Fourth Annual Narrative Poetry Contest Winning Poems, judged by Pamela Uschuk:

First Prize Winner – Diane Lockward

Original Sin

When Karen told my father I’d pulled off
my rabbit’s tail, he asked, Did you? And I
said, Yes, though in truth it was Karen

who’d grabbed the tail and tugged and tugged
until it came loose in her hand. My father
slapped me hard, then said I’d been cruel,

and asked why I’d done it. I confessed I didn’t
know and took the strap for Karen’s crime.
In the days and weeks that followed, I never

questioned or accused Karen, and she never
acknowledged what she’d done or apologized.
We did not speak of her lie, or mine.

One morning at summer’s end I found my rabbit
dead in her pen. Her sweet body, already stiff,
lay among the uneaten carrots of atonement,

and where the tail had been, a small red circle,
an accusing eye, reminded me of my deception.
I wondered then and wonder still why I took

the blame for hurting the pet I’d loved. I only know
that once Karen said I’d done it and my father
looked at me as if I had, I was guilty,

as guilty as those unbaptized babies
in Purgatory. I must have understood even then
that I’d been born bad and the only reason

I hadn’t yanked off my rabbit’s tail was because
Karen got it first. Some part of me, the part
already destined for Hell, had wanted

that soft talisman that promised luck, wanted it
in my own hand, and wished I’d moved faster.


Second Prize Winner – Doug Ramspeck

Idle Signs

He claims he is not a superstitious man, but when his
son began to stutter as he spoke, the words a cranking

engine not quite able to turn over, my neighbor
admitted imagining a primitive, formless shadow

drifting toward him in a dream, veiling the world as
an occultation. And if the mother blamed herself at times,

the father watched moonlight whispering after dark in
another voice, floating in a formalin of clouds. Or say

the black tongues of grackles at first light, singing out
of the dark stain of feathered chests. Or imagine a blue jay

feather falling into the river and floating there as an augury
or promise. The mother believes that her fragile nerves

are a shadow, the hours and days a discipline,
a wheel that no one invented, this breath of her son

that wants to be beauty but settles for shy repetition.
In my neighbor’s dream his house has its casement

windows kicked out, shards of glass pricking skin,
a red welling to a single earthly drop. And since his son

stutters each time he speaks, and since the birds in the field
call out in the language of idleness, carving secret

messages across an unforgiving sky, he loves his boy
the way we dream nightly of new worlds, the way light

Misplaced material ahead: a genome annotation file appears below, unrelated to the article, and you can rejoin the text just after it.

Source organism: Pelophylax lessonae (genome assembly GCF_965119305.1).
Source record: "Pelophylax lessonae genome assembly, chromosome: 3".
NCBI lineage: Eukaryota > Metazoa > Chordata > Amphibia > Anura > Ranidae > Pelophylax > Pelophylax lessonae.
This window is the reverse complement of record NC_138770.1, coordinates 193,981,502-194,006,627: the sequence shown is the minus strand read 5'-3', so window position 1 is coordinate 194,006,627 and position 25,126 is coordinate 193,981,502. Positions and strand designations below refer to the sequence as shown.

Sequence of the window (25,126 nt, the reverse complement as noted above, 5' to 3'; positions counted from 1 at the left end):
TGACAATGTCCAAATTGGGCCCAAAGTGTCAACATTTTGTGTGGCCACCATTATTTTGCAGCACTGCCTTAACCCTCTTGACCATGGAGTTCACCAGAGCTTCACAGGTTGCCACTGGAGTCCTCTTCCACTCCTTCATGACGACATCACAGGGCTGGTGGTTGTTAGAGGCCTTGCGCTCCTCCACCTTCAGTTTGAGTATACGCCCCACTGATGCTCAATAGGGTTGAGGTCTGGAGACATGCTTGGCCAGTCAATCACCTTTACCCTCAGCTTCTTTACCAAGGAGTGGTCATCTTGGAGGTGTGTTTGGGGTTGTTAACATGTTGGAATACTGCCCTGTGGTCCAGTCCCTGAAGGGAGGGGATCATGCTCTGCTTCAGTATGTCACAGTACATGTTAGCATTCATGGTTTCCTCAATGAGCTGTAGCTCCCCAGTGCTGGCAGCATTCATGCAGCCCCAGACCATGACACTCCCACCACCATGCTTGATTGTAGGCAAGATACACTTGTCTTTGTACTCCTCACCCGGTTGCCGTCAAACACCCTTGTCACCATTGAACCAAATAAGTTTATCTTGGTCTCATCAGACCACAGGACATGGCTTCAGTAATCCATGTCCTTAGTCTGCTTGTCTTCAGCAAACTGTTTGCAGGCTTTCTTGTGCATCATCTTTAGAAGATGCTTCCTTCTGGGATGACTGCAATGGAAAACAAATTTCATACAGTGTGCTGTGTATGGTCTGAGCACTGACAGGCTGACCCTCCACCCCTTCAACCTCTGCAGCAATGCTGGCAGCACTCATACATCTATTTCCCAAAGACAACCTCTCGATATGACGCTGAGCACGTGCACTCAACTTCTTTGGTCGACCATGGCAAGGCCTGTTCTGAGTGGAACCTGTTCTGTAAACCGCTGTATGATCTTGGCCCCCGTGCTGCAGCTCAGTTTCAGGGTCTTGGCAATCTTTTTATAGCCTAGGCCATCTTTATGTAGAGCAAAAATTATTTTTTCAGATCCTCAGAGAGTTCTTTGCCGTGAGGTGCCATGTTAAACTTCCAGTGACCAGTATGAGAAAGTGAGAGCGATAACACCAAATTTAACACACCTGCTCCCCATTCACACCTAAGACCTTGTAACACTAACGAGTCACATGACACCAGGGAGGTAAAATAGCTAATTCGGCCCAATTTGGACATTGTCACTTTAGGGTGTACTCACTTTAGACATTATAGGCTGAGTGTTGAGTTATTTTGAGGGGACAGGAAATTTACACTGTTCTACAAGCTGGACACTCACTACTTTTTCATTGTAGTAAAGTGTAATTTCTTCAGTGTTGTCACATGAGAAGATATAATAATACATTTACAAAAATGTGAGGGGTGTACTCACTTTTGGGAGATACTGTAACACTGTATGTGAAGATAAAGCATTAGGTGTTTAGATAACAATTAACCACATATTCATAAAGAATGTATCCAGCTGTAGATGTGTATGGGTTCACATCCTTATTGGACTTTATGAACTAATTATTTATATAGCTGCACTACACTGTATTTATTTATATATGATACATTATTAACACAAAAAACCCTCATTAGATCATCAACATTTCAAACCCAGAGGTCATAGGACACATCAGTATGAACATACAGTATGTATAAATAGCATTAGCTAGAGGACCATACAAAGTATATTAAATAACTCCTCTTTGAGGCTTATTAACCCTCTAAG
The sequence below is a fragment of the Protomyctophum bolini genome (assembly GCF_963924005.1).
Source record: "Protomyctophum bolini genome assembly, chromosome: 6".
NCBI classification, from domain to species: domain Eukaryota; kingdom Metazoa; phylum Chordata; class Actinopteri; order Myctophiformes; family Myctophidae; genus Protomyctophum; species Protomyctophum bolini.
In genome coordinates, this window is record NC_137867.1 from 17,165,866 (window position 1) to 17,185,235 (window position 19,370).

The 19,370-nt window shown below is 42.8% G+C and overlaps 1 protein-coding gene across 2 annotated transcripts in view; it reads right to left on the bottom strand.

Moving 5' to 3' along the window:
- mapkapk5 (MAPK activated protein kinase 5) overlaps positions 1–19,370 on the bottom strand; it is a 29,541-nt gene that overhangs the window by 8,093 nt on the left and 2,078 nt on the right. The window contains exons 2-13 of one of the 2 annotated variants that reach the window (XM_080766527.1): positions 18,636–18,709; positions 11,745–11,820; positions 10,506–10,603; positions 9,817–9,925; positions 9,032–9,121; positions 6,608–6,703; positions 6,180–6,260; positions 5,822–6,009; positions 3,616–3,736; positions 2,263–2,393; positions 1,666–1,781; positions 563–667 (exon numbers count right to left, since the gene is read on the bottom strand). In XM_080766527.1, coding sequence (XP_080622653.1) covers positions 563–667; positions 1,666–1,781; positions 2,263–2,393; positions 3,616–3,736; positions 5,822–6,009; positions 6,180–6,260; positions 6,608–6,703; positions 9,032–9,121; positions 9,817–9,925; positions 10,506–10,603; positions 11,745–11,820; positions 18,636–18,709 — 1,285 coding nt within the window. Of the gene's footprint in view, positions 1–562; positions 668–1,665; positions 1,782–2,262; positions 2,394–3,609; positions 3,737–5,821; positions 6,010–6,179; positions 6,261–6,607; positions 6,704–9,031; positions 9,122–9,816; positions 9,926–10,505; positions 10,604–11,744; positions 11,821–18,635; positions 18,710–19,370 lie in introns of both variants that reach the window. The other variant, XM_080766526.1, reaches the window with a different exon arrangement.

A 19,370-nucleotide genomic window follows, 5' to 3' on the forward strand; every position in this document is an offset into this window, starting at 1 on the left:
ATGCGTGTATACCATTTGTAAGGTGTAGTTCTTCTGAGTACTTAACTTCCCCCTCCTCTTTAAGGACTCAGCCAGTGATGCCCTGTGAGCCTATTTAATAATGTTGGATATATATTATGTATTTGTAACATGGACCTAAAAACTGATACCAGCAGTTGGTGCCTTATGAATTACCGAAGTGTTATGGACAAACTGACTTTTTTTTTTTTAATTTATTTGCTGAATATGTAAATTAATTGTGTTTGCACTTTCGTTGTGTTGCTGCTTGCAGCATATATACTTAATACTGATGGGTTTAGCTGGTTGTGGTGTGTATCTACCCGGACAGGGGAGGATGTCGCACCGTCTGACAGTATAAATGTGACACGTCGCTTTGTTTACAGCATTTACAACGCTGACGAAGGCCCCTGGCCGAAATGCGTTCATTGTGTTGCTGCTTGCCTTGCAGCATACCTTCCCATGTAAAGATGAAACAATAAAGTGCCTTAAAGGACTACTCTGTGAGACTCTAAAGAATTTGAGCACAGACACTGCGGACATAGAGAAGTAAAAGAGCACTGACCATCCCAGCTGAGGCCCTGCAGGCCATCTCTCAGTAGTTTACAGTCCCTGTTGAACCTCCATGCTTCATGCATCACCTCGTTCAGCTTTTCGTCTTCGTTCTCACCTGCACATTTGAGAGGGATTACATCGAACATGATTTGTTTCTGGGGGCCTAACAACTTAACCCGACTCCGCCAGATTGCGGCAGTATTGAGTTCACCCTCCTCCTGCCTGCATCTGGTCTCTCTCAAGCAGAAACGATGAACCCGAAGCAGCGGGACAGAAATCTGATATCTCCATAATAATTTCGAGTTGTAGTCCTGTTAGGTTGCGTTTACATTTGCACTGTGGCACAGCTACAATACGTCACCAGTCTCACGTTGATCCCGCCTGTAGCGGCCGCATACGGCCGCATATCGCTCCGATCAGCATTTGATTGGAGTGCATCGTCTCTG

at day’s end has its imperatives—or now their
son at dawn on the back porch in his pajamas,

offering peanuts to the swooping jays.


Third Prize Winner – Bianca Diaz

In an arid grumble, the fire digests
chair legs, stout branches,

jags of floorboards,
the occasional crushed can.

Above us floats the moon
we forgot existed.  Stars shine

like oily nickels.  Joe laughs
to himself.  I want to ask him

what it’s like to be a ruin.
Near the cooler, he’ll make eye contact

and call us kiddos.  This open yard
and gasping fire make me nervous

for the dogs, running and panting,
their tongues like live things—

steaming and swollen.  Beeno unfolds
a cribbage board the way a believer

opens a bible.  Bats rush in cursive
above the tree-line—I’m charmed.  How much

of love is putting a spell on someone?  This
northern existence pleats us together.

It is a delicate logic to hold onto.
The woods surrounding us are full

of frantic, whispering life; soft exhalations
from the foxes, raw-eyed mice tearing

through apple skins.  Joe lets the dogs
bow their heads into the cooler—

furious gulping as if they are trying
to realign their cells.  The moving firelight

makes valleys between their ribs.  Joe’s
philosophy is simple enough: road sodas,

a devotion to the Allman brothers,
cocaine & gutting deer as a platform

to the divine.  The dogs collapse beside me,
fall asleep for a while; they dream,

make little sounds—cries cornered
in their throats.  The blood-true reason

we gather out here is to be close to heat;
closer, even, than when we are enveloped

in fever.  After a time, the fire before us
loosens our parameter of skin;

matter becomes porous.  We are new
animals, bearing heat like another pelt.

Hours from now, the enchantment
will be gone.  The moon will lose pieces

of itself, embers will shroud this ground
like scar tissue.



One thought on “Poems

  1. Pingback: Diane Lockward Part II on Three by Five | Vicki Hudson

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